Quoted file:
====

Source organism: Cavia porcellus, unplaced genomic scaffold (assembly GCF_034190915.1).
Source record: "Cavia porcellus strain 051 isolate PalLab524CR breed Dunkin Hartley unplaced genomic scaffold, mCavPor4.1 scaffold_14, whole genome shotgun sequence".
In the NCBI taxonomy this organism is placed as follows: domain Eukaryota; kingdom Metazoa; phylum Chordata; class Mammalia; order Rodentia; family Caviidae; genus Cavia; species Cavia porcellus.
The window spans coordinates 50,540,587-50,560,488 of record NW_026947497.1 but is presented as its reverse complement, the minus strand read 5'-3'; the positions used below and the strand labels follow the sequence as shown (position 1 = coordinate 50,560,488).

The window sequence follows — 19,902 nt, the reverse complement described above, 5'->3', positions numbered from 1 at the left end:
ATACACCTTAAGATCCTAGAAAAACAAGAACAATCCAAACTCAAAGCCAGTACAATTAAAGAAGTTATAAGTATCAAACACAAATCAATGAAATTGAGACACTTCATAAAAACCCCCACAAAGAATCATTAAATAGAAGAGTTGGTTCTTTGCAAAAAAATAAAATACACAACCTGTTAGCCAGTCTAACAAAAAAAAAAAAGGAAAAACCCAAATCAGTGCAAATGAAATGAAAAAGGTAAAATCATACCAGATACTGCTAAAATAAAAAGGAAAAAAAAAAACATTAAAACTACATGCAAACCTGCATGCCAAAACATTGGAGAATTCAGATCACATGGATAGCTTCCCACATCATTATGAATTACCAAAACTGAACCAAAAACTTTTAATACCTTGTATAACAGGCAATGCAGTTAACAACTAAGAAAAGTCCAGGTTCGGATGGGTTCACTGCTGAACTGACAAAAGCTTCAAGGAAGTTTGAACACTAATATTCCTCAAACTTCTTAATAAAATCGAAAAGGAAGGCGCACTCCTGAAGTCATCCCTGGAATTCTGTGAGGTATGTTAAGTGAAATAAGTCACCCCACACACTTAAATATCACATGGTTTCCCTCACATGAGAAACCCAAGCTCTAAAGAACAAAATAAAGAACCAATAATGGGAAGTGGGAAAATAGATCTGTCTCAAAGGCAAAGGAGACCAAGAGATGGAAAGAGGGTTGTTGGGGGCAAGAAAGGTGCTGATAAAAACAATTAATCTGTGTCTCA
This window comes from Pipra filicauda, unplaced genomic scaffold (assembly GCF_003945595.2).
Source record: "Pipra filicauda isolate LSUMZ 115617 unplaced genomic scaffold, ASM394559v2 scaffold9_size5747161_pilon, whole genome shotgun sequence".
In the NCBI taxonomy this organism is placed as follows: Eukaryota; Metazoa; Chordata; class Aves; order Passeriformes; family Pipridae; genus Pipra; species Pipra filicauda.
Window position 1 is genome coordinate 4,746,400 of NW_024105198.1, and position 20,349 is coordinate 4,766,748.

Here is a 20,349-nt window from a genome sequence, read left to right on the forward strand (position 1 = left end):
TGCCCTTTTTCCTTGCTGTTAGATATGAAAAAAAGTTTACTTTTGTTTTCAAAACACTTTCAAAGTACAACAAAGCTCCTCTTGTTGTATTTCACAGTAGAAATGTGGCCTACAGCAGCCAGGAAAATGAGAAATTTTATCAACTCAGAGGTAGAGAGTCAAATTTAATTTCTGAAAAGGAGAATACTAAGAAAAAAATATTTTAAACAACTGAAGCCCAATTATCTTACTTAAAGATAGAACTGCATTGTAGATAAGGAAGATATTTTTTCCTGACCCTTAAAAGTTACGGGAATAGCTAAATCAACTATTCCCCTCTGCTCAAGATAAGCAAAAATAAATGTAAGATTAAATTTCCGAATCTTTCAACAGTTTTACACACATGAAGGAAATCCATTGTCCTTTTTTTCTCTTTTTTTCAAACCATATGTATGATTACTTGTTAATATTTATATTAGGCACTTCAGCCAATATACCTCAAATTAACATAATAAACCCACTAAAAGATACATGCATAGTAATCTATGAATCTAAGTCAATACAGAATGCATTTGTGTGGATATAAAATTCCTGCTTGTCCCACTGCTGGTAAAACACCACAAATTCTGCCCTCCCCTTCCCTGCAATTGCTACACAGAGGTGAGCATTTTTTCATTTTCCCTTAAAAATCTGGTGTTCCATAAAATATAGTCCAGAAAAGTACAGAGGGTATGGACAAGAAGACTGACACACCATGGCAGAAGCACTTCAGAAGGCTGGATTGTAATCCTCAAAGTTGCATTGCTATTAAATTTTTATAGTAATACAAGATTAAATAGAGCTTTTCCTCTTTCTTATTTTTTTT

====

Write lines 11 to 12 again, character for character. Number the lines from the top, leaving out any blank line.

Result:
Here is a 20,349-nt window from a genome sequence, read left to right on the forward strand (position 1 = left end):
TGCCCTTTTTCCTTGCTGTTAGATATGAAAAAAAGTTTACTTTTGTTTTCAAAACACTTTCAAAGTACAACAAAGCTCCTCTTGTTGTATTTCACAGTAGAAATGTGGCCTACAGCAGCCAGGAAAATGAGAAATTTTATCAACTCAGAGGTAGAGAGTCAAATTTAATTTCTGAAAAGGAGAATACTAAGAAAAAAATATTTTAAACAACTGAAGCCCAATTATCTTACTTAAAGATAGAACTGCATTGTAGATAAGGAAGATATTTTTTCCTGACCCTTAAAAGTTACGGGAATAGCTAAATCAACTATTCCCCTCTGCTCAAGATAAGCAAAAATAAATGTAAGATTAAATTTCCGAATCTTTCAACAGTTTTACACACATGAAGGAAATCCATTGTCCTTTTTTTCTCTTTTTTTCAAACCATATGTATGATTACTTGTTAATATTTATATTAGGCACTTCAGCCAATATACCTCAAATTAACATAATAAACCCACTAAAAGATACATGCATAGTAATCTATGAATCTAAGTCAATACAGAATGCATTTGTGTGGATATAAAATTCCTGCTTGTCCCACTGCTGGTAAAACACCACAAATTCTGCCCTCCCCTTCCCTGCAATTGCTACACAGAGGTGAGCATTTTTTCATTTTCCCTTAAAAATCTGGTGTTCCATAAAATATAGTCCAGAAAAGTACAGAGGGTATGGACAAGAAGACTGACACACCATGGCAGAAGCACTTCAGAAGGCTGGATTGTAATCCTCAAAGTTGCATTGCTATTAAATTTTTATAGTAATACAAGATTAAATAGAGCTTTTCCTCTTTCTTATTTTTTTT